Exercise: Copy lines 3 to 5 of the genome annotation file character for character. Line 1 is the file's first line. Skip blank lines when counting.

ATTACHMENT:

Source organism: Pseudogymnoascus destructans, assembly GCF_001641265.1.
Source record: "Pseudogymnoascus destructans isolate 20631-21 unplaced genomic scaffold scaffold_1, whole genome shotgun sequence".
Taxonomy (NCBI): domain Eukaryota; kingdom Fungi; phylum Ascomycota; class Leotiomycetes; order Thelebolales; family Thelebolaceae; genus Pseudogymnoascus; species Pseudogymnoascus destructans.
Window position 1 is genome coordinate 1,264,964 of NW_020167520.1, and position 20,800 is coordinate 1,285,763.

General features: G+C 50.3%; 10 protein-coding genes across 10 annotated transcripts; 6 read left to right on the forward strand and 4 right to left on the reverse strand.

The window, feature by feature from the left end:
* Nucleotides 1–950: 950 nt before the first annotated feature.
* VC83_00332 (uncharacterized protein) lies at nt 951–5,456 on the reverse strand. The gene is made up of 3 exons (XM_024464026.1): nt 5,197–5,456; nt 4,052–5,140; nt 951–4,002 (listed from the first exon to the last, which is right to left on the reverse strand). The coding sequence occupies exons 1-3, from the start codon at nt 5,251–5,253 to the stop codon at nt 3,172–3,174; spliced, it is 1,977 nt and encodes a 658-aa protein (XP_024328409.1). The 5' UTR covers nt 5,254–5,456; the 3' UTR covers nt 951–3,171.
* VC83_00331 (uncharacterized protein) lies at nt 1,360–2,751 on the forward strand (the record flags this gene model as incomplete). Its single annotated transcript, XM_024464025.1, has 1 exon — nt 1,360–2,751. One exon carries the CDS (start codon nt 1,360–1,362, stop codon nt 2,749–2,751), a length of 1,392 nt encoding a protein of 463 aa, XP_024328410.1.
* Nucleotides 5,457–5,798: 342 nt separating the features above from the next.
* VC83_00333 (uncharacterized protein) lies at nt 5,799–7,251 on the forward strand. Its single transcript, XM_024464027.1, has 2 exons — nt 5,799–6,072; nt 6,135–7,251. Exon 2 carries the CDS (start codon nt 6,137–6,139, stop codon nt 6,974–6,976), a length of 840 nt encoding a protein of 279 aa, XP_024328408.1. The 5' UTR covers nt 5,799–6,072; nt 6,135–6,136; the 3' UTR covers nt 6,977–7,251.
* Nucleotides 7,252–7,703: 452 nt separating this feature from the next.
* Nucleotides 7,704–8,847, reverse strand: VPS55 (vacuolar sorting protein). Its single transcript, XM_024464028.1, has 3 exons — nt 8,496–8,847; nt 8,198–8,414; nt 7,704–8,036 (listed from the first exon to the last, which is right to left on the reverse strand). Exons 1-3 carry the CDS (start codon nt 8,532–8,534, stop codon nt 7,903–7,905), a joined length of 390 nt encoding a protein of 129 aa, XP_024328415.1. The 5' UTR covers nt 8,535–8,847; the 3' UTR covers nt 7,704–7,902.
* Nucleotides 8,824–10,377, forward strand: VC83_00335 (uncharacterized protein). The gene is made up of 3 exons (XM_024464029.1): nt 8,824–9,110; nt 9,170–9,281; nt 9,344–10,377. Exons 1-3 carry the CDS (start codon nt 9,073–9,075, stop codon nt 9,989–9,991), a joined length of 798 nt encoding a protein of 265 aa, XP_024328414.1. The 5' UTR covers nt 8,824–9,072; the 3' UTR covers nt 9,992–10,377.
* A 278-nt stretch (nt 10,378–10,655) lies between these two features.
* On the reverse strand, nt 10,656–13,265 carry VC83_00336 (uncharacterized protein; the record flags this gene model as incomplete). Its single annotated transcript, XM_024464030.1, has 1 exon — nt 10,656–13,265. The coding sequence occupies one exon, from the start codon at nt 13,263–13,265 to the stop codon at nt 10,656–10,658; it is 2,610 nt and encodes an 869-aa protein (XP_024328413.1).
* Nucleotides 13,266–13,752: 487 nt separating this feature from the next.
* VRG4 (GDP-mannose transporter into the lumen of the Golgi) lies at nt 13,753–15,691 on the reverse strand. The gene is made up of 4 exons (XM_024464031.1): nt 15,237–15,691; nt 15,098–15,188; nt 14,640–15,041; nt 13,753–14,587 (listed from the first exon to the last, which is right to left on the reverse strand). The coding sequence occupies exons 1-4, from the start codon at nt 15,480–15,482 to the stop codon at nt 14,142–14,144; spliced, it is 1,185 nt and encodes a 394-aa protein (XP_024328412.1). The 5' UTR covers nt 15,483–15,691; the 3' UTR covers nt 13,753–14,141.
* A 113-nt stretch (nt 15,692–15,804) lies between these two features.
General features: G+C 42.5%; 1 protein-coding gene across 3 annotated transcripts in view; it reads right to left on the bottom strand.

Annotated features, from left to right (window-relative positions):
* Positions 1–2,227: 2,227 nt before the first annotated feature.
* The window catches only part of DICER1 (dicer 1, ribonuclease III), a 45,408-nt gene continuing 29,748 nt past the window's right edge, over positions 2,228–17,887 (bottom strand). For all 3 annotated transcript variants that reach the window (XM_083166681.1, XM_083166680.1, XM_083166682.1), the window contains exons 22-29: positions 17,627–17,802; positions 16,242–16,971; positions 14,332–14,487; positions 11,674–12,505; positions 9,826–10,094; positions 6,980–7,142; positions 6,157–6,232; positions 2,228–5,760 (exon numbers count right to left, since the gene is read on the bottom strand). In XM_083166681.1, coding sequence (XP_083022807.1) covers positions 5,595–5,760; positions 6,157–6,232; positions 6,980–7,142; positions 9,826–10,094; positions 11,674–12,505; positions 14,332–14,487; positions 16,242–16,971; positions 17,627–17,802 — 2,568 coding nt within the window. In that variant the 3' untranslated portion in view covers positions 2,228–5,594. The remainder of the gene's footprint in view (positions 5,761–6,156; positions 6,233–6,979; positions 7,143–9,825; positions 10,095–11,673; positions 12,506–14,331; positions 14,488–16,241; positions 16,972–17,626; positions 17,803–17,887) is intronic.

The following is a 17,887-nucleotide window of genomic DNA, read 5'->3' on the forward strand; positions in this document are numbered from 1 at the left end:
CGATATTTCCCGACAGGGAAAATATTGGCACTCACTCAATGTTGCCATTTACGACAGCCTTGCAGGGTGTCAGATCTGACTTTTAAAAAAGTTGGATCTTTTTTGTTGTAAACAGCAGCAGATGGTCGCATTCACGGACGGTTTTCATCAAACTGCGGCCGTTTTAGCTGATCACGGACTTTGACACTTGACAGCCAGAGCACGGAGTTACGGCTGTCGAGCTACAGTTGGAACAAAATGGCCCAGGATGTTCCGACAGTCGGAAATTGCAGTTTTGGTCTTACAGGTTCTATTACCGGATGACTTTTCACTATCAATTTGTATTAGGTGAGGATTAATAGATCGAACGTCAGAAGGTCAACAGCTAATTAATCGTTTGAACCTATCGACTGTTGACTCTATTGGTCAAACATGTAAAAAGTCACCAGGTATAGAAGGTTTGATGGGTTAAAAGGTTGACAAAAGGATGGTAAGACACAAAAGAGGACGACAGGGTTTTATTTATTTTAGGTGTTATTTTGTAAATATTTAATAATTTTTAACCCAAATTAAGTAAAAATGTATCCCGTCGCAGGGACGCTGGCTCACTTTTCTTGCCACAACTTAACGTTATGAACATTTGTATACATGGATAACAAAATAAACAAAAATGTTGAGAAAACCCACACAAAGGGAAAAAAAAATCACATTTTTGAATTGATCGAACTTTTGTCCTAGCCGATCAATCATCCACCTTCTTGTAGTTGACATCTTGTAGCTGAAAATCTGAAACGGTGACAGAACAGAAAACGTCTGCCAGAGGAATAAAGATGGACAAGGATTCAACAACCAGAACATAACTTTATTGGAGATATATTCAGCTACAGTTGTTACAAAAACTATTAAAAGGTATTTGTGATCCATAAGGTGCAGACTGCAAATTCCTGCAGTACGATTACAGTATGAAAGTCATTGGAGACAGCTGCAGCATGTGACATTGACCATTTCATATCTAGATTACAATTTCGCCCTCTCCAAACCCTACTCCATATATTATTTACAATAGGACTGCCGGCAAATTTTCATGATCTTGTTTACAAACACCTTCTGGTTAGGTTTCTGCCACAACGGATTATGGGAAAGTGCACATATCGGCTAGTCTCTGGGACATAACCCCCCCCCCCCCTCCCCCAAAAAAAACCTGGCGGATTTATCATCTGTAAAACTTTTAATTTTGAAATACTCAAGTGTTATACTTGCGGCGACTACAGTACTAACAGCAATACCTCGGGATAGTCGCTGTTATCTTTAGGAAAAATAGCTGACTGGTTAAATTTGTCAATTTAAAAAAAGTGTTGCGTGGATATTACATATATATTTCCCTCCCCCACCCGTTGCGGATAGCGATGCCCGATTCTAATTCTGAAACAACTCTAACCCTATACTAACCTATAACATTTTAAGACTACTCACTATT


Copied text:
Taxonomy (NCBI): domain Eukaryota; kingdom Fungi; phylum Ascomycota; class Leotiomycetes; order Thelebolales; family Thelebolaceae; genus Pseudogymnoascus; species Pseudogymnoascus destructans.
Window position 1 is genome coordinate 1,264,964 of NW_020167520.1, and position 20,800 is coordinate 1,285,763.

General features: G+C 50.3%; 10 protein-coding genes across 10 annotated transcripts; 6 read left to right on the forward strand and 4 right to left on the reverse strand.